This week has been very volatile in the top echelons of African politics. South African President Jacob Zuma finally crumbled and resigned after his party recalled him. New President, Cyril Ramaphosa, will have to do a lot of cleaning up, especially redeeming the African National Congress’s dented image.
Still in South Africa, Zimbabwean opposition kingpin, Morgan Tsvangirai, finally lost his long fight with cancer. President Emmerson Mnangagwa was quick to pay his tribute, something not to have been envisaged under his predecessor, Robert Mugabe, who, incidentally, also recently suffered the same fate as Zuma.
But the surprise of the remarkable Thursday was the resignation of Ethiopian Prime Minister Hailemariam Desalegn. Unlike Mugabe and Zuma, no one had anticipated the move and many people are left guessing as to why he made such a drastic gesture.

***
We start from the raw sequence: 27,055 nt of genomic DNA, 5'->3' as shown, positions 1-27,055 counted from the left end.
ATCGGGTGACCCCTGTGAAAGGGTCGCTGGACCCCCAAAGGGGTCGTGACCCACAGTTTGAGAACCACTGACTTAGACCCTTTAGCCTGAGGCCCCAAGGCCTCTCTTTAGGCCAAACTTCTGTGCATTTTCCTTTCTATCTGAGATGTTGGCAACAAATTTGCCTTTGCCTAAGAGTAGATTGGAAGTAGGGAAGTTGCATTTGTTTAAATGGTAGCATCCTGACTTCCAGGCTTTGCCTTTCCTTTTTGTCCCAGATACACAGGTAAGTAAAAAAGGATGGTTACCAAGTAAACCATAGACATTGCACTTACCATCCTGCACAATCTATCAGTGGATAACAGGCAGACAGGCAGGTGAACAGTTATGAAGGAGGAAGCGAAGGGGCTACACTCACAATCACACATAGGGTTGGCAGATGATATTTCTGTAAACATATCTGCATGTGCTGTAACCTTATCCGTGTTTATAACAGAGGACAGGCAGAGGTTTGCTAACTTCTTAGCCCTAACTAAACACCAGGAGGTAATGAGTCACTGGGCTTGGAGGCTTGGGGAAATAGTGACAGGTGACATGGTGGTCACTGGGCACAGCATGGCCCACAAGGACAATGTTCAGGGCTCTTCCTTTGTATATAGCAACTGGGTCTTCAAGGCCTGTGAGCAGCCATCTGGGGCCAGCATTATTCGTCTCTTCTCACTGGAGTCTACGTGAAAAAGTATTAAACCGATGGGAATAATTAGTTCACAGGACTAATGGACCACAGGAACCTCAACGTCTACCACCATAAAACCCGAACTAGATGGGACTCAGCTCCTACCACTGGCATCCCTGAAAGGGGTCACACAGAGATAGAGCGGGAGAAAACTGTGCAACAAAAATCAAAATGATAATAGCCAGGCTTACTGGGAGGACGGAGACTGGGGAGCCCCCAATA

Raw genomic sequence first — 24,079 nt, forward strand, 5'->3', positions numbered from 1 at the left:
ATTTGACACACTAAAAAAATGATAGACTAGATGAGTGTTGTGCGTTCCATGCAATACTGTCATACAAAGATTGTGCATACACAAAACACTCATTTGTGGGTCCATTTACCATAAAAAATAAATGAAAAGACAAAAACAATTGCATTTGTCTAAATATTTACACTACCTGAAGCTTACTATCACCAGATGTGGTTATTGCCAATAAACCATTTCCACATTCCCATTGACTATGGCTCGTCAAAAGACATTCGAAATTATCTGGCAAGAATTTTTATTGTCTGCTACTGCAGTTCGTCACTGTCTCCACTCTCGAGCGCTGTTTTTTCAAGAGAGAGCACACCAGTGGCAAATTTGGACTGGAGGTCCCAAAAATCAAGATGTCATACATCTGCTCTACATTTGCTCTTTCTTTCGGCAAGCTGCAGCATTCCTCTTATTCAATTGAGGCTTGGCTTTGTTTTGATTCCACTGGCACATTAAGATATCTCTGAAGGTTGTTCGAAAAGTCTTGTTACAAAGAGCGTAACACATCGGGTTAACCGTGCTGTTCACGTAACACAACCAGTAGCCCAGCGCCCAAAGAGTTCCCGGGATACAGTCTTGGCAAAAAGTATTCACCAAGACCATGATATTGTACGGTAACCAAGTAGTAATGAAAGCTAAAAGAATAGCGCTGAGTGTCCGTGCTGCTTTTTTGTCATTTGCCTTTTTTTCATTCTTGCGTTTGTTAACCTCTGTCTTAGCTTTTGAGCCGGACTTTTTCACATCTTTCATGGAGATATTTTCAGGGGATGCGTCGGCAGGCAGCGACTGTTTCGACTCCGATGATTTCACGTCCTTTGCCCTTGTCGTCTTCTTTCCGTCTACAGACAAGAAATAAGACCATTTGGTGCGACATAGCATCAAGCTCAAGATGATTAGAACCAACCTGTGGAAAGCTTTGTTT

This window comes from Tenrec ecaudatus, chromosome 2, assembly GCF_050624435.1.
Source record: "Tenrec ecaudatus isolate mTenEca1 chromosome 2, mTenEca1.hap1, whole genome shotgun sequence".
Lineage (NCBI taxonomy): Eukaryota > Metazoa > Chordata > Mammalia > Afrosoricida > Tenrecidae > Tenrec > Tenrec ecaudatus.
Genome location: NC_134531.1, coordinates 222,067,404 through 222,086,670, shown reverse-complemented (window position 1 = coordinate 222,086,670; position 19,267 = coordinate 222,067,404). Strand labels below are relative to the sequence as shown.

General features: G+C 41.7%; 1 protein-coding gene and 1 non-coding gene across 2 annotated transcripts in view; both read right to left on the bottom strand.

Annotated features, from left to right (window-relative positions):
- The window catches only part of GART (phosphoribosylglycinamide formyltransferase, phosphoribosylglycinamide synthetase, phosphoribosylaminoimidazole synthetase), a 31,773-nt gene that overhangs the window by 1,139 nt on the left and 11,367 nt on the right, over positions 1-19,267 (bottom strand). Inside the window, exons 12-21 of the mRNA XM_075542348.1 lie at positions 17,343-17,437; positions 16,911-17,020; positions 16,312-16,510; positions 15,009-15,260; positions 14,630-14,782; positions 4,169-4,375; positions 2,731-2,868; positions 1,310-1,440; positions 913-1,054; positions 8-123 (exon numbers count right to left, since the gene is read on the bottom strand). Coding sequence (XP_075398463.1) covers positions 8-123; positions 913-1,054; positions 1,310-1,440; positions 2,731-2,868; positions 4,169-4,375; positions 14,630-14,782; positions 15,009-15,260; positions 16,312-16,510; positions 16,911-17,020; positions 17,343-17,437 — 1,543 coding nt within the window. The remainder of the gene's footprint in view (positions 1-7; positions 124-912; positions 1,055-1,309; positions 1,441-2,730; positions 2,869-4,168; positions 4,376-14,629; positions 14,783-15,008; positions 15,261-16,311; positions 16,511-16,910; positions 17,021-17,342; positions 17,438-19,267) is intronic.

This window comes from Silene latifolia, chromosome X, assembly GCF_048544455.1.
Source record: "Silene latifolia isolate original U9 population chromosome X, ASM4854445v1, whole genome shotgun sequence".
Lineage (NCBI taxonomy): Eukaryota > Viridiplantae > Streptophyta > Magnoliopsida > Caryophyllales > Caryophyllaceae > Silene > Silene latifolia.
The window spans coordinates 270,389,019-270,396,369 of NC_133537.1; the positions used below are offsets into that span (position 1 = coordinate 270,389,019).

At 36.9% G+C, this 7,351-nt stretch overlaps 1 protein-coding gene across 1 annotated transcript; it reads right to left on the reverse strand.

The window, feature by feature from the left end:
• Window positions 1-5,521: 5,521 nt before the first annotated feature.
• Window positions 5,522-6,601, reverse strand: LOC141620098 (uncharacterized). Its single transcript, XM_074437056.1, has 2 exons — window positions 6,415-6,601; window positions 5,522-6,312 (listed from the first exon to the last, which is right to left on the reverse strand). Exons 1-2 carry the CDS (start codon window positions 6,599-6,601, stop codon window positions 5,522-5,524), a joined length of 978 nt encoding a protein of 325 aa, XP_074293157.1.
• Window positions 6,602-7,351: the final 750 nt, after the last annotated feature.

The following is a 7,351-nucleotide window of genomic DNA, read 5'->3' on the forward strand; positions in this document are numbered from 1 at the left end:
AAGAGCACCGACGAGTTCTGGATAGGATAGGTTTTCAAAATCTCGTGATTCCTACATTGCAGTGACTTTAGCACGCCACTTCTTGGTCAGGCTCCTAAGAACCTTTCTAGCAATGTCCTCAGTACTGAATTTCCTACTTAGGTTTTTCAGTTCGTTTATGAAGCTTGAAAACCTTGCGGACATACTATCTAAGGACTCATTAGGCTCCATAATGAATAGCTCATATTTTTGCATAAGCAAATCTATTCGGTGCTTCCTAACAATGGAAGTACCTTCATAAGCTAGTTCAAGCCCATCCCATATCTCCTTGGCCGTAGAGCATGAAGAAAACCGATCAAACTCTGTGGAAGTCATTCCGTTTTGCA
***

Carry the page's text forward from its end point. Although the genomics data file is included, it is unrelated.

Even as he said that his resignation was “… vital in the bid to carry out reforms that would lead to sustainable peace and democracy”, none was left the wiser.
So what does it mean for Rwanda’s diplomatic relations with the three affected countries? With Ethiopia, it will likely remain “business as usual” as the two countries’ close relations are institutionalised, unlike in Johannesburg and Harare where it all depended on the whims of the leaders.
Zuma’s reign, for example, saw deteriorating relations between Rwanda and South Africa despite the close ties between the ANC and the Rwanda Patriotic Front. Today South Africa is a haven for anti-Rwandan forces that openly carry out their machinations with full impunity.
With Zuma’s departure, who was more their father figure and protector, it is hoped that a new diplomatic page will be opened. Maybe it will open Africans’ eyes to the fact that institutions are stronger than individuals.